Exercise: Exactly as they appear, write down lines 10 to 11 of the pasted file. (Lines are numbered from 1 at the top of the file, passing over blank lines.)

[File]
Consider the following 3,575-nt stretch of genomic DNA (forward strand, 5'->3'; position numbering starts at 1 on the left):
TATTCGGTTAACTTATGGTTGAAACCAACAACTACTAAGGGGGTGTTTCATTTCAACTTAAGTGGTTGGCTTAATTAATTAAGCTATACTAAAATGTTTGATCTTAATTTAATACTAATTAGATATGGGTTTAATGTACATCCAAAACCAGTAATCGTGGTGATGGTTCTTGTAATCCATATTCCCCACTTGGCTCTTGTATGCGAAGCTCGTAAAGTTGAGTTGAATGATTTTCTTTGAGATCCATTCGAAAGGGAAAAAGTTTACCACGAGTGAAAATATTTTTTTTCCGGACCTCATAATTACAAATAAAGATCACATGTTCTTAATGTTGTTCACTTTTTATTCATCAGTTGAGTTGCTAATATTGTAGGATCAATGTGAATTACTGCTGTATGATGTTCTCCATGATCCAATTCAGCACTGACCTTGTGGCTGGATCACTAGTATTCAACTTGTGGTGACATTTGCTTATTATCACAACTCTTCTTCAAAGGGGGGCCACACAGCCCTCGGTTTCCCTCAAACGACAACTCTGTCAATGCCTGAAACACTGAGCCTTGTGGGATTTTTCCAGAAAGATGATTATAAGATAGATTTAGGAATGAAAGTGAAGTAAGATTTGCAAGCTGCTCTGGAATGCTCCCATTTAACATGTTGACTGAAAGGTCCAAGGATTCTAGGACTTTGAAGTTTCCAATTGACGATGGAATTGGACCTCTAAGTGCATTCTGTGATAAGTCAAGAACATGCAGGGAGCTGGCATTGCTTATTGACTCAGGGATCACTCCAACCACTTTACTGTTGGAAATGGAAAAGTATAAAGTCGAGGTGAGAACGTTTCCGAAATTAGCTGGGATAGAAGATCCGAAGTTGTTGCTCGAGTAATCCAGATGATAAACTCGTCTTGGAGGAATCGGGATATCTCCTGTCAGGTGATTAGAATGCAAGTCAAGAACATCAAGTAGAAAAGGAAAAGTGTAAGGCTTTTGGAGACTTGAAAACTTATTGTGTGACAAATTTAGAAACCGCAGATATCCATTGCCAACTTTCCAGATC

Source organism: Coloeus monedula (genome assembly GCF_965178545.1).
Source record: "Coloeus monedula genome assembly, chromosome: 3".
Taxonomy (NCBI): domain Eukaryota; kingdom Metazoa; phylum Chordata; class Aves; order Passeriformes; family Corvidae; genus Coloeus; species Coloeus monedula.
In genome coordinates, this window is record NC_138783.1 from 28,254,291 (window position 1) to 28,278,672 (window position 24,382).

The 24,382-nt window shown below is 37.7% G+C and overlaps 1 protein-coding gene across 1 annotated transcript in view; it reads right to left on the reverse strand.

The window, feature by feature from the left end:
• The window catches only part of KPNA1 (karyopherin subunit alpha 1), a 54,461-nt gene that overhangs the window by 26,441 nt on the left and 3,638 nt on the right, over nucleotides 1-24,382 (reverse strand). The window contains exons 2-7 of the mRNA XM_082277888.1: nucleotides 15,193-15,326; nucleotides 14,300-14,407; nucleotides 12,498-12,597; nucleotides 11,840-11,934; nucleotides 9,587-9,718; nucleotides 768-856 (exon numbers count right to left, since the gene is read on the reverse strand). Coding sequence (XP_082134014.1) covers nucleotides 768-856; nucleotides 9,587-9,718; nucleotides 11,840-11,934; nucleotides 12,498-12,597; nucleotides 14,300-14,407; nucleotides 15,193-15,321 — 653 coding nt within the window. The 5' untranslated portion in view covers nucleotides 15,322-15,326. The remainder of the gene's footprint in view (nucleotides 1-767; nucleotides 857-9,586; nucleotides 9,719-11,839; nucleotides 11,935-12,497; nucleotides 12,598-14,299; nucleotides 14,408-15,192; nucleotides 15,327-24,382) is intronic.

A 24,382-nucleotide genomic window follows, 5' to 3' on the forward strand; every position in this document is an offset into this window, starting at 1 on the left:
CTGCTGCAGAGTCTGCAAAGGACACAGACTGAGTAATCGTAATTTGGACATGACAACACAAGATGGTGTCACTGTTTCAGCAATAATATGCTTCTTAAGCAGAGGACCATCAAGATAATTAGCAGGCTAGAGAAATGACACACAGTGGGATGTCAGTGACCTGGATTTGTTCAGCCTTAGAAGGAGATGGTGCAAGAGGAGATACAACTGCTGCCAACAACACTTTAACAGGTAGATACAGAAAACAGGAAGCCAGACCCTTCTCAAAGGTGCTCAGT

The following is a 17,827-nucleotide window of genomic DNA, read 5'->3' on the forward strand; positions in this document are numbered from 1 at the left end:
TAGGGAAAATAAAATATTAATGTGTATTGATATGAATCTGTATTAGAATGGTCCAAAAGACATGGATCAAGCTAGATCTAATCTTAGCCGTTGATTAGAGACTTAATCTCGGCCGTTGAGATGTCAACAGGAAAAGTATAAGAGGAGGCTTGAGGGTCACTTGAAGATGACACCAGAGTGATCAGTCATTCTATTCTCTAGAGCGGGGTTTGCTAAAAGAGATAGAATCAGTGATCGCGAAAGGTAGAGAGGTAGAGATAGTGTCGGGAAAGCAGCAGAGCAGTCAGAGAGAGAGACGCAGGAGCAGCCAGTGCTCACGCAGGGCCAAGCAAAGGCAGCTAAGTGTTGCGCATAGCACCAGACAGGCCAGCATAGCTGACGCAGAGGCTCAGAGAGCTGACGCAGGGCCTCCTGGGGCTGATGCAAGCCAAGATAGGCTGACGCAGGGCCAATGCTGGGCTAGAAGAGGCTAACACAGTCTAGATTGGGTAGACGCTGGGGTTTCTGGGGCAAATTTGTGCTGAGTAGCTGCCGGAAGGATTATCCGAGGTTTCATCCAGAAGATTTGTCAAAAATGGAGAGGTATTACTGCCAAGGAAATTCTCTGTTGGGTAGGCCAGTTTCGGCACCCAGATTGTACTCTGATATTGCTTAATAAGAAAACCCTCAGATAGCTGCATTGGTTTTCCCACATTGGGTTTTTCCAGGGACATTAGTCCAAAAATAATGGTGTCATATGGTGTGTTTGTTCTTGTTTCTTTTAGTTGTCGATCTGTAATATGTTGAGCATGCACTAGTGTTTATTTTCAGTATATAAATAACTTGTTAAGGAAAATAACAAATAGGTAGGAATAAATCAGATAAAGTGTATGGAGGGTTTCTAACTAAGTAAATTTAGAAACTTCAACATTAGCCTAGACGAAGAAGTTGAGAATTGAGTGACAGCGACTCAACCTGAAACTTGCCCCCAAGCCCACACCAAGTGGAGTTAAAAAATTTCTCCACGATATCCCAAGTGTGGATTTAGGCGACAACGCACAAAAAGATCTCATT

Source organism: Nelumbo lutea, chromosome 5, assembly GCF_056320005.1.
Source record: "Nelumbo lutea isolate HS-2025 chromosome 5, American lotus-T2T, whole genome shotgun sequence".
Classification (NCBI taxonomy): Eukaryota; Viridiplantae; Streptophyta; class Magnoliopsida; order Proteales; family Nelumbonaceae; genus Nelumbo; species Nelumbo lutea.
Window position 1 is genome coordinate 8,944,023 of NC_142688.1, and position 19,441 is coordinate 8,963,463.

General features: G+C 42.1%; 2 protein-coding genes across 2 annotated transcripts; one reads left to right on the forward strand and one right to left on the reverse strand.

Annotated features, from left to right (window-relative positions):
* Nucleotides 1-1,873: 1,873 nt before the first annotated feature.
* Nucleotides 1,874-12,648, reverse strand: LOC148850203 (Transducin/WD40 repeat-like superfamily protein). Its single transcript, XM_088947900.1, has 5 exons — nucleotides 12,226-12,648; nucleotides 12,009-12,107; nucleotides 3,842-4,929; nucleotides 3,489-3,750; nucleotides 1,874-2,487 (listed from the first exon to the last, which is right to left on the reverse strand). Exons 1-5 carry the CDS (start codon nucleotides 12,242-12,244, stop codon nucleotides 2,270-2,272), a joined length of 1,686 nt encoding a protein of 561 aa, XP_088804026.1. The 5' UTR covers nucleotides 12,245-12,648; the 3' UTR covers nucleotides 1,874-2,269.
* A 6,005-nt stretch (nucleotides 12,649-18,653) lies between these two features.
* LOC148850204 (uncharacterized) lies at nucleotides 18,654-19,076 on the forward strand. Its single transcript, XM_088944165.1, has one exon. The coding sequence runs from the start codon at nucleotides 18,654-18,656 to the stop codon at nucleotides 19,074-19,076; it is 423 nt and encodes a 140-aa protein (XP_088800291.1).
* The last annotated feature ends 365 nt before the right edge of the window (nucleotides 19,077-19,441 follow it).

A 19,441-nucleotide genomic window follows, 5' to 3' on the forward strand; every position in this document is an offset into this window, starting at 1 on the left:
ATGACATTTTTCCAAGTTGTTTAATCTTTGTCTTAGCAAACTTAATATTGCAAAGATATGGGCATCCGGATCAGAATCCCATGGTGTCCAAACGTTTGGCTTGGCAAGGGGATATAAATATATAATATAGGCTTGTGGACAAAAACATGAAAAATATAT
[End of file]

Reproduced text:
A 24,382-nucleotide genomic window follows, 5' to 3' on the forward strand; every position in this document is an offset into this window, starting at 1 on the left:
CTGCTGCAGAGTCTGCAAAGGACACAGACTGAGTAATCGTAATTTGGACATGACAACACAAGATGGTGTCACTGTTTCAGCAATAATATGCTTCTTAAGCAGAGGACCATCAAGATAATTAGCAGGCTAGAGAAATGACACACAGTGGGATGTCAGTGACCTGGATTTGTTCAGCCTTAGAAGGAGATGGTGCAAGAGGAGATACAACTGCTGCCAACAACACTTTAACAGGTAGATACAGAAAACAGGAAGCCAGACCCTTCTCAAAGGTGCTCAGT